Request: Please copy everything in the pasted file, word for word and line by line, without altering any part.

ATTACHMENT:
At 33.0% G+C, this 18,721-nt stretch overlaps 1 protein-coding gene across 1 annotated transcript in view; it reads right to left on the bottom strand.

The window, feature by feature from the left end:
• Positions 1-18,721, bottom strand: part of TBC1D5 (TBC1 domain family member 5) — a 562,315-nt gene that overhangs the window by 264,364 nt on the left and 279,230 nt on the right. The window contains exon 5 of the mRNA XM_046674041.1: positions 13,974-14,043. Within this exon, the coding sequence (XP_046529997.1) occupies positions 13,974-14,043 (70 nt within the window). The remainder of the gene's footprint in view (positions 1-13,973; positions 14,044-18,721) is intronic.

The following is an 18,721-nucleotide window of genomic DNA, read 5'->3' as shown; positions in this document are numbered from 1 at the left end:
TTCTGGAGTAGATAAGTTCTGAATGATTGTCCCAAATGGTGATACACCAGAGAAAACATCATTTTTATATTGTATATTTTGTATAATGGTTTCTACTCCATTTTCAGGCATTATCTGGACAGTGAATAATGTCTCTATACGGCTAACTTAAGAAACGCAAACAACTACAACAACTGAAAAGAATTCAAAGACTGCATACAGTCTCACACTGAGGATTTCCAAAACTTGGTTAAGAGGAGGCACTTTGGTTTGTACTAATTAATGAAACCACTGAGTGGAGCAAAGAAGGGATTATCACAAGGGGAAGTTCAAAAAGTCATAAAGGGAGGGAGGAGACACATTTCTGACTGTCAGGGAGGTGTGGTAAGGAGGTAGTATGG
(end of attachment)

At 33.0% G+C, this 18,721-nt stretch overlaps 1 protein-coding gene across 1 annotated transcript in view; it reads right to left on the bottom strand.

The window, feature by feature from the left end:
• Positions 1-18,721, bottom strand: part of TBC1D5 (TBC1 domain family member 5) — a 562,315-nt gene that overhangs the window by 264,364 nt on the left and 279,230 nt on the right. The window contains exon 5 of the mRNA XM_046674041.1: positions 13,974-14,043. Within this exon, the coding sequence (XP_046529997.1) occupies positions 13,974-14,043 (70 nt within the window). The remainder of the gene's footprint in view (positions 1-13,973; positions 14,044-18,721) is intronic.

The following is an 18,721-nucleotide window of genomic DNA, read 5'->3' as shown; positions in this document are numbered from 1 at the left end:
TTCTGGAGTAGATAAGTTCTGAATGATTGTCCCAAATGGTGATACACCAGAGAAAACATCATTTTTATATTGTATATTTTGTATAATGGTTTCTACTCCATTTTCAGGCATTATCTGGACAGTGAATAATGTCTCTATACGGCTAACTTAAGAAACGCAAACAACTACAACAACTGAAAAGAATTCAAAGACTGCATACAGTCTCACACTGAGGATTTCCAAAACTTGGTTAAGAGGAGGCACTTTGGTTTGTACTAATTAATGAAACCACTGAGTGGAGCAAAGAAGGGATTATCACAAGGGGAAGTTCAAAAAGTCATAAAGGGAGGGAGGAGACACATTTCTGACTGTCAGGGAGGTGTGGTAAGGAGGTAGTATGG